Could Now Be The Time To Exit Cash And Move Back Into Bonds?

Could Now Be The Time To Exit Cash And Move Back Into Bonds?
By Haran Karunakaran, Investment Director at Capital Group

Key takeaways

  • The last few months have seen a significant change in the macroeconomic environment. Policy rates appear to have peaked and central banks around the world are gradually looking toward a period of rate cuts.
  • This shift from hiking to cutting will likely have significant implications on market returns for months and years to come. History suggests it will be negative for the large cash allocations that many investors hold today, with rate cuts transmitting directly into a rapid decay in cash yields.
  • By contrast, these inflection points have historically been positive for high-quality bonds, which see outsized capital gains from yields falling.
  • The current environment provides the chance for investors to bolster their defensive allocation and take advantage of a rare opportunity in high-quality bonds.
Haran Karunakaran, Capital Group

The last few months have seen a significant change in the macroeconomic environment. A resilient consumer has helped support economic growth in the US and elsewhere. At the same time, inflation has taken a pivotal move downwards. Significantly, this pivot has also been seen in the stickier components that had previously stayed stubbornly high. Consequently, the market debate has shifted from “how many more rate hikes?”, to “when (and how aggressively) will central banks cut rates?”.

In December 2023, the US Federal Reserve’s latest dot plot (the interest rate projections of individual Federal Open Market Committee [FOMC] members) showed 75 basis points (bps) of cuts in 2024 and a further 100bps of cuts in 2025. While week-to-week we see volatility around market expectations for inflation and interest rates, the Fed and many other central banks have clearly signalled an intent to bring rates down over the next few years.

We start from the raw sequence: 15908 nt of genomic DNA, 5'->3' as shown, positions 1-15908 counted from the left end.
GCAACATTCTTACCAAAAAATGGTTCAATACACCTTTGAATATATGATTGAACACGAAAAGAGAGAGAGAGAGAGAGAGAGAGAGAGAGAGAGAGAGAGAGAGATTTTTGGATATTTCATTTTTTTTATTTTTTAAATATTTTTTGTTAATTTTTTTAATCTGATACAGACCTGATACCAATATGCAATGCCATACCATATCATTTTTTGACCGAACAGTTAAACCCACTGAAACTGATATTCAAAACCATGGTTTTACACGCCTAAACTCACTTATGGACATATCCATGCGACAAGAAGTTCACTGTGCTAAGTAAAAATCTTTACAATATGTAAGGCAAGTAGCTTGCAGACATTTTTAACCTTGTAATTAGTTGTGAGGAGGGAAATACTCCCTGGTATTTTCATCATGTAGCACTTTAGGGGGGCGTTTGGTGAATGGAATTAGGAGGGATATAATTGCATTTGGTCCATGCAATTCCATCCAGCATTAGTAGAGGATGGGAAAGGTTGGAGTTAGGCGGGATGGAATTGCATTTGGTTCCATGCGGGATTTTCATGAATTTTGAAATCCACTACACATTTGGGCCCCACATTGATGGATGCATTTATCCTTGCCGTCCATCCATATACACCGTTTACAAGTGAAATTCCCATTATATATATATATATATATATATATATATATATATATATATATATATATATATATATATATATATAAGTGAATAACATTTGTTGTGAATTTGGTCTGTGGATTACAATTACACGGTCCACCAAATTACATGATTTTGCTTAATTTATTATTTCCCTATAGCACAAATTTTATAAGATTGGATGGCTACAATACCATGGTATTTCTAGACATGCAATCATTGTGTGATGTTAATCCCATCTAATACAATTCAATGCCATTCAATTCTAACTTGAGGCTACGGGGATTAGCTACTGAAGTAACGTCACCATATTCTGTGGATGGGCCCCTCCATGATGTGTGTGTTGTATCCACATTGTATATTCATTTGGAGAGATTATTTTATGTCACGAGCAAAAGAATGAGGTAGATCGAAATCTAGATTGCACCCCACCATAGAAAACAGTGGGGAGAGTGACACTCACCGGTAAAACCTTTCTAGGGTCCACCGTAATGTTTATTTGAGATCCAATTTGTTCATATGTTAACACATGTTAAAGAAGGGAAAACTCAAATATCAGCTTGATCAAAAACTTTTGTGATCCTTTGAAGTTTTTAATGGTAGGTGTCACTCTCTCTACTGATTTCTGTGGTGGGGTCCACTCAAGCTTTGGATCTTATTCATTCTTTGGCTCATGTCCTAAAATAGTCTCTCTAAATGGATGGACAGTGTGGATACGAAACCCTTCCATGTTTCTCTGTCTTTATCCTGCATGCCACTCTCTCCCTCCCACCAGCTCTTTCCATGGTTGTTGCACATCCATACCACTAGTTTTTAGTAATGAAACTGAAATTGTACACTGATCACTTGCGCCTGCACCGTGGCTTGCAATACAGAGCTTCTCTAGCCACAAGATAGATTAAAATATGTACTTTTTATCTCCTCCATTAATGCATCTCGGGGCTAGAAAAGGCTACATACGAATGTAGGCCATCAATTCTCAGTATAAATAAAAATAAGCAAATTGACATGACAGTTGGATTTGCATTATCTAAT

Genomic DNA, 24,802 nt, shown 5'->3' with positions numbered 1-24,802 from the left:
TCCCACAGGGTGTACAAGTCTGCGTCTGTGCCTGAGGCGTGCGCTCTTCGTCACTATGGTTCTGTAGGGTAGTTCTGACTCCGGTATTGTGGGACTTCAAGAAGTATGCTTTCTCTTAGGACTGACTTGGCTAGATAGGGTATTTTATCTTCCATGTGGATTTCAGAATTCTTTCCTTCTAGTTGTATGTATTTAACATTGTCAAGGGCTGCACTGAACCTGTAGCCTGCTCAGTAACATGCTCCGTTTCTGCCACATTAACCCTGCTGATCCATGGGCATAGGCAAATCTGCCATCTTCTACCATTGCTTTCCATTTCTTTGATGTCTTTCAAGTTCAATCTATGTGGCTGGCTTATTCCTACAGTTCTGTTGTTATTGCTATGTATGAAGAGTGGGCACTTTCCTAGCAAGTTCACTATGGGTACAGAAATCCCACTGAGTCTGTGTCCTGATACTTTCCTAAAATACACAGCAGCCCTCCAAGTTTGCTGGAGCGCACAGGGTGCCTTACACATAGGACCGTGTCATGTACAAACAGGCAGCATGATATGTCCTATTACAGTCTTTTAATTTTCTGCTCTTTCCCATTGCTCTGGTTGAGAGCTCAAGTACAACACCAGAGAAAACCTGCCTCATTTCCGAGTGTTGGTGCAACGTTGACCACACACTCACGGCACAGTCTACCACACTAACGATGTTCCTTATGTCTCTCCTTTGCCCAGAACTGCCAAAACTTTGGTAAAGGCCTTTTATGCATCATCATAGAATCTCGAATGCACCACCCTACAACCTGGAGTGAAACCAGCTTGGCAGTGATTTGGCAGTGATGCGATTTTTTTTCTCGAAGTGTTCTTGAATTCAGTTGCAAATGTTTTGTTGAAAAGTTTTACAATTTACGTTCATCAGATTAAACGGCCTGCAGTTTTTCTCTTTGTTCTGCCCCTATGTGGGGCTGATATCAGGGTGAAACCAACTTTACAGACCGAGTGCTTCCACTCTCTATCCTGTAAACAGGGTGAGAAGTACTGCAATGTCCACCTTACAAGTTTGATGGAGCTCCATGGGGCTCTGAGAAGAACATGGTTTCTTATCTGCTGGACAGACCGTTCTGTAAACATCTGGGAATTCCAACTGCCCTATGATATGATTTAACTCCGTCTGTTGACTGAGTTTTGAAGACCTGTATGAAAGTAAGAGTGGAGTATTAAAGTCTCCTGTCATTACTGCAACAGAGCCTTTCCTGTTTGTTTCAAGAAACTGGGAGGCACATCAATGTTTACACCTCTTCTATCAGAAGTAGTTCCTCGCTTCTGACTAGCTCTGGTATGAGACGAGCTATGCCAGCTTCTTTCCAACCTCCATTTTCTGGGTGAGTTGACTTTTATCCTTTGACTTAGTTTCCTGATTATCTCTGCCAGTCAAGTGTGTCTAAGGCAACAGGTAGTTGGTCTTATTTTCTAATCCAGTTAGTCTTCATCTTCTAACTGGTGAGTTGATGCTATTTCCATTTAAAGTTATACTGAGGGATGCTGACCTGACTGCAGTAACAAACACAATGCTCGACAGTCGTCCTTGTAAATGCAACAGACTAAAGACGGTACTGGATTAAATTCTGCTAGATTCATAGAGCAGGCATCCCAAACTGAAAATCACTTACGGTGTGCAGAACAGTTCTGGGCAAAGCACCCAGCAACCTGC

Historically, these pivots in monetary policy have significantly impacted market returns and, as such, warrant a rethink of investors’ defensive allocations.

A striking asset allocation trend over the last few years has been a significant build-up of investors’ cash balances. US money market fund assets have doubled since pre-COVID days to reach almost US$6 trillion today; if term deposits and other cash alternatives are also included, the number would be even higher. And this is not just a US trend. Many other countries around the world have also seen large increases in the allocation to cash.

In the right circumstances, outsized cash allocations can serve as an effective defensive ballast in portfolios. The heightened volatility of 2022 illustrated this well. Then, both equity and fixed income markets simultaneously delivered negative returns (for the first time in almost five decades) and cash stood out as the rare asset class that delivered positive returns. However, just one year later, markets provided the opposite lesson, with cash materially underperforming fixed income in 2023.

Also read: Can US Government Bonds Withstand the Growing Mountain of Debt?

Cash is a defensive tool best used tactically… and sparingly. Over the long term, cash has clearly underperformed bonds – persistent outsized allocations to cash can leave significant returns on the table.

Investors should be asking themselves whether this large build-up of cash still makes sense. The macro environment has changed significantly. As inflation eases and central banks move toward rate cuts, the benefits of maintaining such high allocations to cash may be diminishing. On the other hand, high-quality bonds can provide that ballast, while also seeing stronger returns as bond prices rise with falling rates. In other words, this is an environment where it may make sense to shift back toward a more traditional defensive bond allocation.

Lessons from history

Historical analysis can provide useful guidance on how bonds and cash perform through different parts of the market cycle. As 2022 illustrated, a rising rate environment is bad for bonds; investors were clearly much better off in cash. But as rate cycles around the world move towards their peak, are we at an inflection point where it makes sense to shift back into fixed income? History would suggest the answer is yes. An analysis of every sustained US rate hiking cycle since the 1980s1 highlights some interesting patterns.

1. “Cash” yields decay quickly after the peak in Fed Funds rate

The first point to note is that yields on cash-like instruments have tended to decay very quickly following the last interest rate rise of a hiking cycle. Over the last five rate hiking cycles, the JPMorgan Cash Index USD three-month yield was an average of 2.2% lower 18 months after the last Fed hike. This is because central banks typically cut rates quickly as inflation declines and, in some cases, to dampen potential economic slowdowns. These cuts transmit directly to cash yields (as well as to other floating-rate instruments such as term deposits, floating rate corporate bonds and much of the loans and private credit market). Cash investors are forced to reinvest into lower and lower rates, resulting in materially lower returns than they may expected at the start of the cycle.